Prof. Giorgio Colombo is  professor at Politecnico di Milano. In 1989, he started his research activities at ITIA-CNR in Milan. From 1992 to 2000, he has been assistant professor at Faculty of Engineering of Parma. Since 2001 he has been associate professor. His research activities focus on: shape modelling, Knowledge Based Engineering, Computer Aided Design, Simulation techniques, Computer Graphics, Virtual Reality, robotics. He has been coordinator and responsible for the research unit activities in national and European research projects

Lecture Topic: Knowledge Acquisition in KBE Applications and in Knowledge Engineering

Knowledge acquisition is commonly referred as the preliminary phase necessary to develop expert systems, KBE applications, all IT tools where knowledge is needed. Today Knowledge Acquisition can be seen as a crucial aspect of Knowledge Engineering; best practices definition, process management and design automation require an intensive activity of knowledge acquisition. Knowledge can be acquired directly by domain experts and/or different sources such as handbooks, technical and scientific publications, standards, database, patents. This activity is arguably the most important of the entire development process because it deeply affects the following phases. During the Knowledge Acquisition activities, very large number of documents, of different types and formats, are usually collected and analyzed. Thus, it is necessary to organize them and extract relevant information and knowledge. In order to do that, a Knowledge Acquisition technique that helps with turning information to preferably pre-formalized format is desirable. As a consequence, following formalization and development phases are simplified.
This paper presents the methodology and the tools that the authors have been using to systematically acquire domain and experts’ knowledge and translate it into KBE applications. The proposed method is the result of hand-on experience gained in the implementation of several industrial product configurators and design automation applications. After a brief introduction with problem definition and existing knowledge acquisition practices, the proposed methodology and the supporting software tools are presented in details. In the discussion section, this paper provides a qualitative comparison with existing methodologies, highlighting what has been learned from on-field practice. Finally, future work directions are presented.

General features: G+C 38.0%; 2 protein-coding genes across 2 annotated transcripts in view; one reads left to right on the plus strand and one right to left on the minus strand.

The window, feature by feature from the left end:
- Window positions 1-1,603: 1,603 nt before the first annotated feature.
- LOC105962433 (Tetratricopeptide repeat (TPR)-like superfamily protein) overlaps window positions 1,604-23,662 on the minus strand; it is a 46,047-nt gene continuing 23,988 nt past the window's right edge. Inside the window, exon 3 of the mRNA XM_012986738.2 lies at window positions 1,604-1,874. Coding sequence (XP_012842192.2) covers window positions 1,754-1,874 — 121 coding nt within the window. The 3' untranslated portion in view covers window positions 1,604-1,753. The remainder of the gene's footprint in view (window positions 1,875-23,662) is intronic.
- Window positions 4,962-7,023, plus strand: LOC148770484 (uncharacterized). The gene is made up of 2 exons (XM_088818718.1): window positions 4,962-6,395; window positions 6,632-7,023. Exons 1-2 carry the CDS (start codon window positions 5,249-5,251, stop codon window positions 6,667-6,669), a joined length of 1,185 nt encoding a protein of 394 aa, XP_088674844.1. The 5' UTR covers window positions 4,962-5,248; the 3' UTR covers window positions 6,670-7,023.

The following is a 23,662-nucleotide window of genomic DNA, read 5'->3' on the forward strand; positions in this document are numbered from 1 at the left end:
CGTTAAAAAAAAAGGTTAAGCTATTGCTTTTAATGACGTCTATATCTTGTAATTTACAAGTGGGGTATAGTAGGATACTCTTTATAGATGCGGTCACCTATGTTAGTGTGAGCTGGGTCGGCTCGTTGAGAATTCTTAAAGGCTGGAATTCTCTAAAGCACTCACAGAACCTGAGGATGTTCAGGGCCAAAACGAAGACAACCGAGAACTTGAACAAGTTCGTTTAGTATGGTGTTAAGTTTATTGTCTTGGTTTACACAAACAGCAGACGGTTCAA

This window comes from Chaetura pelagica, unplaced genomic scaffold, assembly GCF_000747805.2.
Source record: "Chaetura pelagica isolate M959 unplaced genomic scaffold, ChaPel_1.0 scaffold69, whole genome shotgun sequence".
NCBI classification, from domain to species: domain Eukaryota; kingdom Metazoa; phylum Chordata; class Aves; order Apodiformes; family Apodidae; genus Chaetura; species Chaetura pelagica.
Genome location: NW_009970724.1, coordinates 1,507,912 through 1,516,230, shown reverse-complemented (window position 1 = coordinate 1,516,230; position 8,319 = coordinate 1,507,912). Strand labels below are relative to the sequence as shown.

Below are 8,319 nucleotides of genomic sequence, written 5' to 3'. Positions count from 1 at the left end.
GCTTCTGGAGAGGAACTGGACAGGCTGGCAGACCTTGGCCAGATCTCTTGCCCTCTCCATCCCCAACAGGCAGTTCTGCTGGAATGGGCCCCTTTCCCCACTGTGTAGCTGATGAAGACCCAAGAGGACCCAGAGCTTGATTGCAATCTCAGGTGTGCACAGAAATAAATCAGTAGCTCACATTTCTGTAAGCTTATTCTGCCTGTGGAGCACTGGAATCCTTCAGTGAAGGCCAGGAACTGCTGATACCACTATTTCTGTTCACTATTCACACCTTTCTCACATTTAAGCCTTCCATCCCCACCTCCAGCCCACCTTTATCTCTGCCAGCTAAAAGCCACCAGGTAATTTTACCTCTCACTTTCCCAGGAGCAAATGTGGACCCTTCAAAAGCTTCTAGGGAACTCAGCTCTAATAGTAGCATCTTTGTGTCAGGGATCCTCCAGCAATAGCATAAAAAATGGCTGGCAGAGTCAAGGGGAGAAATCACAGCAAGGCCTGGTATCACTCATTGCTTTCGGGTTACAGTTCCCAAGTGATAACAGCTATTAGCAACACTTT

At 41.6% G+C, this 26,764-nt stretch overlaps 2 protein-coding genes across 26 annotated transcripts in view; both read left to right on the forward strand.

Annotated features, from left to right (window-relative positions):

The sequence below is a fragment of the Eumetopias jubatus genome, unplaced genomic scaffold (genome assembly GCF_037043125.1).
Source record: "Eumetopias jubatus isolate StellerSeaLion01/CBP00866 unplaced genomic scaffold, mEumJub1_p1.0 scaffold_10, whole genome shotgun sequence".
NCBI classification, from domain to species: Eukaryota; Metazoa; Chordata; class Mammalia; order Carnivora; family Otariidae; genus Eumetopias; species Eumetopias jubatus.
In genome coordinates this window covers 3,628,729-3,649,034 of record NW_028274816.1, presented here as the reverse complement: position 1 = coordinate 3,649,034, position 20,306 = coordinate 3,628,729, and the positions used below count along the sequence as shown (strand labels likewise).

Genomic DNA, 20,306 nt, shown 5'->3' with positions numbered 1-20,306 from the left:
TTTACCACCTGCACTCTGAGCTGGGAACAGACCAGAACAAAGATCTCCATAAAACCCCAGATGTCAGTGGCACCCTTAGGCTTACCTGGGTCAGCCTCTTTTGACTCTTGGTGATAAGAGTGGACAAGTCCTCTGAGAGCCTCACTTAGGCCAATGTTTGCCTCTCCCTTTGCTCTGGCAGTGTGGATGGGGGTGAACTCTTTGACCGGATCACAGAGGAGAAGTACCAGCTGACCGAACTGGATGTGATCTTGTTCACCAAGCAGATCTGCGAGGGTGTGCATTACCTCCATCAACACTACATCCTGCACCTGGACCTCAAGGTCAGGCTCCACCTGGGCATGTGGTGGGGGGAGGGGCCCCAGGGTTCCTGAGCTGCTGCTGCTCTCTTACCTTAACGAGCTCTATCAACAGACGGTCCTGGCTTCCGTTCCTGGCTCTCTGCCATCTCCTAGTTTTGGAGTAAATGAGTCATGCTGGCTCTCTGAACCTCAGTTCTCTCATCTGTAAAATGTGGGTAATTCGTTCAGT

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Professor Ma Yongsheng
Professor of Department of Mechanical Engineering, Faculty of Engineering
University of Alberta, Canada

Prof. Yongsheng Ma is a full professor with the faculty of engineering, University of Alberta. Dr. Ma joined U of A since 2007, and has been teaching capstone design projects, engineering informatics, engineering economics and manufacturing processes. Dr. Ma is a member of ASEE, SME, and an Alberta registered Professional Engineer. His main research area is product and process design engineering informatics, including feature-based design and manufacturing modeling, CADCAM, and product lifecycle management. Dr. Ma received his B.Eng. from Tsinghua University, Beijing (1986), both M.Sc. (1990) and Ph.D. (1994) from UMIST, UK. Dr. Ma had been an associate editor of IEEE Transaction of Automation Science and Engineering (2009-2013). Since 2012, he has served as an editor of Advanced Engineering Informatics.
Dr. Yongsheng Ma was a faculty with Nanyang Technological University, Singapore from 2000 to 2007. Dr. Ma publishes actively in top international journals, books, and conference proceedings. In 2013, with Springer, he has published a new book, Semantic Modeling for Product and Process Engineering. He believes strongly in industrial collaboration and engagement for teaching engineering students. Due to his fruitful collaboration, jointly with a local plastic manufacturer, he won the prestigious ASTech award sponsored by Alberta Science and Technology Leadership Foundation in 2012. Dr. Ma started his career as a polytechnic lecturer in Singapore (1993); and then a senior research fellow and group manager (1996-2000) at Singapore Institute of Manufacturing Technology. Dr. Ma also served in department selection committee (2012), faculty nominating (2009-2011) and evaluation committees (2011). From 2013 to present, Dr. Ma has been serving as a member of General Faculty Council (GFC) and a university senator.
Prof. Yongsheng Ma’s Fundamental Research - Unified and Associative Feature Theory